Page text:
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Where is poverty?

Where is there a higher density of poverty in the US? The Bureau of the Census has several data sets that allow us to map the answer to this question by county.

We previously reported about the Small Area Income and Poverty Estimates (SAIPE) program that takes data from various sources (for example, SNAP benefits and IRS filings) to model and estimate poverty rates in each county. One of the sources is the American Community Survey, which has relatively small samples to work with in many counties and, thus, cannot be used in isolation to estimate poverty at a yearly frequency. But it can be more reliable when looking at five-year averages.

This five-year average is what the FRED map above shows us, with the stated year being the last of those five years. The map shows clearly that there is more poverty in the South, with several states having a majority of counties with over 50% of households living under the poverty level.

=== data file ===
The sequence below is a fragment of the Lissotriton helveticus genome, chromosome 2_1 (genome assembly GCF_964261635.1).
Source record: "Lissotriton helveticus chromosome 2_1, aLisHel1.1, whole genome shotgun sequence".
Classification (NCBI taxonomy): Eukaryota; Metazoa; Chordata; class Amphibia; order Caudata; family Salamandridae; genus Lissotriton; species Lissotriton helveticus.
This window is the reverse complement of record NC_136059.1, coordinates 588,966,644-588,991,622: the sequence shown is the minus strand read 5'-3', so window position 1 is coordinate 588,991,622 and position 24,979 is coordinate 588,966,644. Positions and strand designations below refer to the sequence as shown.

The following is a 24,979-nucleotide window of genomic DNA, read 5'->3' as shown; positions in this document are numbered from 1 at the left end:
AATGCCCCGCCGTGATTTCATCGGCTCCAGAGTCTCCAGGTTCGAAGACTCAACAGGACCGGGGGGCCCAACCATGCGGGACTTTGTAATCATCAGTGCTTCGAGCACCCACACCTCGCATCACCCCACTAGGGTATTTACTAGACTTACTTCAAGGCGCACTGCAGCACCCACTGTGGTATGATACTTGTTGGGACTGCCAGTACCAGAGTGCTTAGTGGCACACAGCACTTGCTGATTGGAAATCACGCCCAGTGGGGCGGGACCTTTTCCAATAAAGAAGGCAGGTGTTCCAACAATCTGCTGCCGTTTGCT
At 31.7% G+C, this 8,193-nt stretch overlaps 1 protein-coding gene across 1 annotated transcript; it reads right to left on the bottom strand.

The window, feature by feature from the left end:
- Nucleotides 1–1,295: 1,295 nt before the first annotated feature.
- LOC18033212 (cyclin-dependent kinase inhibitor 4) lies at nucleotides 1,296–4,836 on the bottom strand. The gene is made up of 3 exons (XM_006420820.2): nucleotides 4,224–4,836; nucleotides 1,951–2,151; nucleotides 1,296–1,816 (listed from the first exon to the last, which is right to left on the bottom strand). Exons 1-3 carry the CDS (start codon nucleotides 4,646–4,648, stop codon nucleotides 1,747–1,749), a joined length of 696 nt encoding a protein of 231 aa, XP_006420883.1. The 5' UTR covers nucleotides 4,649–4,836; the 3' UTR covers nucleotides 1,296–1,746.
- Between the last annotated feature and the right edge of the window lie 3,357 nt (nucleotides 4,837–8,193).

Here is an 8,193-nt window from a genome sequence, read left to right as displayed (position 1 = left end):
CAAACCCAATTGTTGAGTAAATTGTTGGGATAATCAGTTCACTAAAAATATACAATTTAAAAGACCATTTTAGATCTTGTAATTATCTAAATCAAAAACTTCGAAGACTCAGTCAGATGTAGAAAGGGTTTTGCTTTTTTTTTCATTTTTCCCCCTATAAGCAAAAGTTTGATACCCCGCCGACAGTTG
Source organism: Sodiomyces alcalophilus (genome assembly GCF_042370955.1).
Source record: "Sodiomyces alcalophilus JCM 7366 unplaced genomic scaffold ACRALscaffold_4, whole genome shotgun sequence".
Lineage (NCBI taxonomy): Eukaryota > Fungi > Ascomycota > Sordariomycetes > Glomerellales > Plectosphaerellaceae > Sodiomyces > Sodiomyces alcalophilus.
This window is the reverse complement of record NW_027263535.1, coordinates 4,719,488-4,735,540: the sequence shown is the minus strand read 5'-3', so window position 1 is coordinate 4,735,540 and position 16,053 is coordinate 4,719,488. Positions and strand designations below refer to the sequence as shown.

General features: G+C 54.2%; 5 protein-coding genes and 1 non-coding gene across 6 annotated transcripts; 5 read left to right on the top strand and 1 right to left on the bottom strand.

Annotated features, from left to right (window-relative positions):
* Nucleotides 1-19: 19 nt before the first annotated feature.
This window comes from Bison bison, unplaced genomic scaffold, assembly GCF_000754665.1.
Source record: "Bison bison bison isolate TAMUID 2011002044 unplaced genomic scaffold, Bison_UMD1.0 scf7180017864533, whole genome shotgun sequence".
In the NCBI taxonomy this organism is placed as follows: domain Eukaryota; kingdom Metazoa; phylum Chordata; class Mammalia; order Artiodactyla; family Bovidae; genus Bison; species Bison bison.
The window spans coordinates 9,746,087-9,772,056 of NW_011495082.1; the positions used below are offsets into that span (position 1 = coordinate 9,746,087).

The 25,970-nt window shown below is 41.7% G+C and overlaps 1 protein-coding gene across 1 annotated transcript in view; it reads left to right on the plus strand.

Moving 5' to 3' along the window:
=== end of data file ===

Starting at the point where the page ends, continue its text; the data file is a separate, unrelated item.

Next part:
Now, to understand such a statement, one has to understand what is meant by “poverty level,” as there are many definitions. The Bureau of the Census determines how much basic needs cost in the US on average for different household configurations. Households with a total income below that cost are considered in poverty. Note that there is no geographic variation in the cost, meaning that poverty in high-cost areas is likely undercounted and poverty in low-cost areas is likely overcounted.

How this map was created: Search FRED for “population below the poverty line,” click on any county, and then click on “View map.”

Suggested by Christian Zimmermann.

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